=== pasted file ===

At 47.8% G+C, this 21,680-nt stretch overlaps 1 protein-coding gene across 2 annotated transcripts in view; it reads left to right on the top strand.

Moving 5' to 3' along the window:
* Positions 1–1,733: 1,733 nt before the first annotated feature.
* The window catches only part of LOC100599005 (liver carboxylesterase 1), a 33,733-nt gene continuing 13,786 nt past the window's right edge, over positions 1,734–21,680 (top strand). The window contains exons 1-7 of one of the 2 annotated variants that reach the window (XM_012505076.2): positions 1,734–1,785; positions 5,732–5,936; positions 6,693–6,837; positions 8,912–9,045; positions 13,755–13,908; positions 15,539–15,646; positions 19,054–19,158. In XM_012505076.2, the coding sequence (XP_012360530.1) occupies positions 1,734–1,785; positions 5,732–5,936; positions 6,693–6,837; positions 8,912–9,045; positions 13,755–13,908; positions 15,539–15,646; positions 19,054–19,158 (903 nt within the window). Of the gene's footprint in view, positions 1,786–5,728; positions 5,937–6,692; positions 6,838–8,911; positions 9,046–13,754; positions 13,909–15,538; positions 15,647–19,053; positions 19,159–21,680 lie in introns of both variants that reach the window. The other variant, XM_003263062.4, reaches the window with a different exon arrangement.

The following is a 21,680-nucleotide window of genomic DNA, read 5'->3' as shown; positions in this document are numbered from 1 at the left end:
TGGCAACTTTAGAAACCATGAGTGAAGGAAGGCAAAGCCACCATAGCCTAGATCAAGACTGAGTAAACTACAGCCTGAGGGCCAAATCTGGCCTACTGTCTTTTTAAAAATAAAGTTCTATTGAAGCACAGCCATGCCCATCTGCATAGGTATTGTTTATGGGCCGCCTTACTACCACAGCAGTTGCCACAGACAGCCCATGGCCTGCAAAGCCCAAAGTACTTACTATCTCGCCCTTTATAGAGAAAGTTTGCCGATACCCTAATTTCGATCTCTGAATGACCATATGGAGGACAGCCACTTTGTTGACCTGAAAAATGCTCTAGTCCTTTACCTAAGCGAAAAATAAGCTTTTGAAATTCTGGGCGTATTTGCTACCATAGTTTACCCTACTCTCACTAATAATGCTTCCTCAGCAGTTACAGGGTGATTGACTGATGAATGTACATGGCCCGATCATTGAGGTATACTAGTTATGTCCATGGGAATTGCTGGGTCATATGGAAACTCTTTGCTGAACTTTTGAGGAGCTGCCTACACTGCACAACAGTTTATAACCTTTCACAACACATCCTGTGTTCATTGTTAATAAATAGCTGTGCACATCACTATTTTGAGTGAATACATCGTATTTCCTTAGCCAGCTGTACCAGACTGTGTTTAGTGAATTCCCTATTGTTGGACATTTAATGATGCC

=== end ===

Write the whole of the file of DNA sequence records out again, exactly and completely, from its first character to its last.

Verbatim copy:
At 47.8% G+C, this 21,680-nt stretch overlaps 1 protein-coding gene across 2 annotated transcripts in view; it reads left to right on the top strand.

Moving 5' to 3' along the window:
* Positions 1–1,733: 1,733 nt before the first annotated feature.
* The window catches only part of LOC100599005 (liver carboxylesterase 1), a 33,733-nt gene continuing 13,786 nt past the window's right edge, over positions 1,734–21,680 (top strand). The window contains exons 1-7 of one of the 2 annotated variants that reach the window (XM_012505076.2): positions 1,734–1,785; positions 5,732–5,936; positions 6,693–6,837; positions 8,912–9,045; positions 13,755–13,908; positions 15,539–15,646; positions 19,054–19,158. In XM_012505076.2, the coding sequence (XP_012360530.1) occupies positions 1,734–1,785; positions 5,732–5,936; positions 6,693–6,837; positions 8,912–9,045; positions 13,755–13,908; positions 15,539–15,646; positions 19,054–19,158 (903 nt within the window). Of the gene's footprint in view, positions 1,786–5,728; positions 5,937–6,692; positions 6,838–8,911; positions 9,046–13,754; positions 13,909–15,538; positions 15,647–19,053; positions 19,159–21,680 lie in introns of both variants that reach the window. The other variant, XM_003263062.4, reaches the window with a different exon arrangement.

The following is a 21,680-nucleotide window of genomic DNA, read 5'->3' as shown; positions in this document are numbered from 1 at the left end:
TGGCAACTTTAGAAACCATGAGTGAAGGAAGGCAAAGCCACCATAGCCTAGATCAAGACTGAGTAAACTACAGCCTGAGGGCCAAATCTGGCCTACTGTCTTTTTAAAAATAAAGTTCTATTGAAGCACAGCCATGCCCATCTGCATAGGTATTGTTTATGGGCCGCCTTACTACCACAGCAGTTGCCACAGACAGCCCATGGCCTGCAAAGCCCAAAGTACTTACTATCTCGCCCTTTATAGAGAAAGTTTGCCGATACCCTAATTTCGATCTCTGAATGACCATATGGAGGACAGCCACTTTGTTGACCTGAAAAATGCTCTAGTCCTTTACCTAAGCGAAAAATAAGCTTTTGAAATTCTGGGCGTATTTGCTACCATAGTTTACCCTACTCTCACTAATAATGCTTCCTCAGCAGTTACAGGGTGATTGACTGATGAATGTACATGGCCCGATCATTGAGGTATACTAGTTATGTCCATGGGAATTGCTGGGTCATATGGAAACTCTTTGCTGAACTTTTGAGGAGCTGCCTACACTGCACAACAGTTTATAACCTTTCACAACACATCCTGTGTTCATTGTTAATAAATAGCTGTGCACATCACTATTTTGAGTGAATACATCGTATTTCCTTAGCCAGCTGTACCAGACTGTGTTTAGTGAATTCCCTATTGTTGGACATTTAATGATGCC